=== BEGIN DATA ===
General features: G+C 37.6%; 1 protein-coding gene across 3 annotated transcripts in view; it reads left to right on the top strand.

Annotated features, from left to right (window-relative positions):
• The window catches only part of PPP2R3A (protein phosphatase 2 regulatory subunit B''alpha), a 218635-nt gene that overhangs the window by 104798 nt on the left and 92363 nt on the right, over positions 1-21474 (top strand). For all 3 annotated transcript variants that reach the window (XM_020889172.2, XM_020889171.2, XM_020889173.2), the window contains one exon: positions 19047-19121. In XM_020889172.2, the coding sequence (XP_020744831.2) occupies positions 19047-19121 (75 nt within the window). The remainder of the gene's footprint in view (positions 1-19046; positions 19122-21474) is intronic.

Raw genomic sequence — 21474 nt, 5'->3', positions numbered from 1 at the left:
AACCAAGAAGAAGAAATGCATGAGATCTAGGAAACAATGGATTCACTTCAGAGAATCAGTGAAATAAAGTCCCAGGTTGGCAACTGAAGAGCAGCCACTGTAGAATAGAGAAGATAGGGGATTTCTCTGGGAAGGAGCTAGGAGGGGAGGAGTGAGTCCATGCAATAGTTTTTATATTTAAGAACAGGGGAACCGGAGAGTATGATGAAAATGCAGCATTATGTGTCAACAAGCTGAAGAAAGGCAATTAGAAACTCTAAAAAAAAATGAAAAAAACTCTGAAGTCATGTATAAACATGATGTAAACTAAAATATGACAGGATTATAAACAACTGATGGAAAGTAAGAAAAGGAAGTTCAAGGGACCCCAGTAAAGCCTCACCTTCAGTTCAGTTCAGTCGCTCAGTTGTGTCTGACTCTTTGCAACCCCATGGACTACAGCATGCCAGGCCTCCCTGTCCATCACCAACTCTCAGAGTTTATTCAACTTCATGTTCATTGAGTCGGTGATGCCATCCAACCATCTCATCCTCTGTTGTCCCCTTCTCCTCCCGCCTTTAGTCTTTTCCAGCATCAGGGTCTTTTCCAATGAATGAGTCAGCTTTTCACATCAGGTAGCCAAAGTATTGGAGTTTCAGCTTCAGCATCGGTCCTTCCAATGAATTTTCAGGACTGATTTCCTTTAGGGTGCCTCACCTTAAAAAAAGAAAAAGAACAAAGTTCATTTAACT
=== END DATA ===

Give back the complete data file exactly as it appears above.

General features: G+C 37.6%; 1 protein-coding gene across 3 annotated transcripts in view; it reads left to right on the top strand.

Annotated features, from left to right (window-relative positions):
• The window catches only part of PPP2R3A (protein phosphatase 2 regulatory subunit B''alpha), a 218635-nt gene that overhangs the window by 104798 nt on the left and 92363 nt on the right, over positions 1-21474 (top strand). For all 3 annotated transcript variants that reach the window (XM_020889172.2, XM_020889171.2, XM_020889173.2), the window contains one exon: positions 19047-19121. In XM_020889172.2, the coding sequence (XP_020744831.2) occupies positions 19047-19121 (75 nt within the window). The remainder of the gene's footprint in view (positions 1-19046; positions 19122-21474) is intronic.

Raw genomic sequence — 21474 nt, 5'->3', positions numbered from 1 at the left:
AACCAAGAAGAAGAAATGCATGAGATCTAGGAAACAATGGATTCACTTCAGAGAATCAGTGAAATAAAGTCCCAGGTTGGCAACTGAAGAGCAGCCACTGTAGAATAGAGAAGATAGGGGATTTCTCTGGGAAGGAGCTAGGAGGGGAGGAGTGAGTCCATGCAATAGTTTTTATATTTAAGAACAGGGGAACCGGAGAGTATGATGAAAATGCAGCATTATGTGTCAACAAGCTGAAGAAAGGCAATTAGAAACTCTAAAAAAAAATGAAAAAAACTCTGAAGTCATGTATAAACATGATGTAAACTAAAATATGACAGGATTATAAACAACTGATGGAAAGTAAGAAAAGGAAGTTCAAGGGACCCCAGTAAAGCCTCACCTTCAGTTCAGTTCAGTCGCTCAGTTGTGTCTGACTCTTTGCAACCCCATGGACTACAGCATGCCAGGCCTCCCTGTCCATCACCAACTCTCAGAGTTTATTCAACTTCATGTTCATTGAGTCGGTGATGCCATCCAACCATCTCATCCTCTGTTGTCCCCTTCTCCTCCCGCCTTTAGTCTTTTCCAGCATCAGGGTCTTTTCCAATGAATGAGTCAGCTTTTCACATCAGGTAGCCAAAGTATTGGAGTTTCAGCTTCAGCATCGGTCCTTCCAATGAATTTTCAGGACTGATTTCCTTTAGGGTGCCTCACCTTAAAAAAAGAAAAAGAACAAAGTTCATTTAACT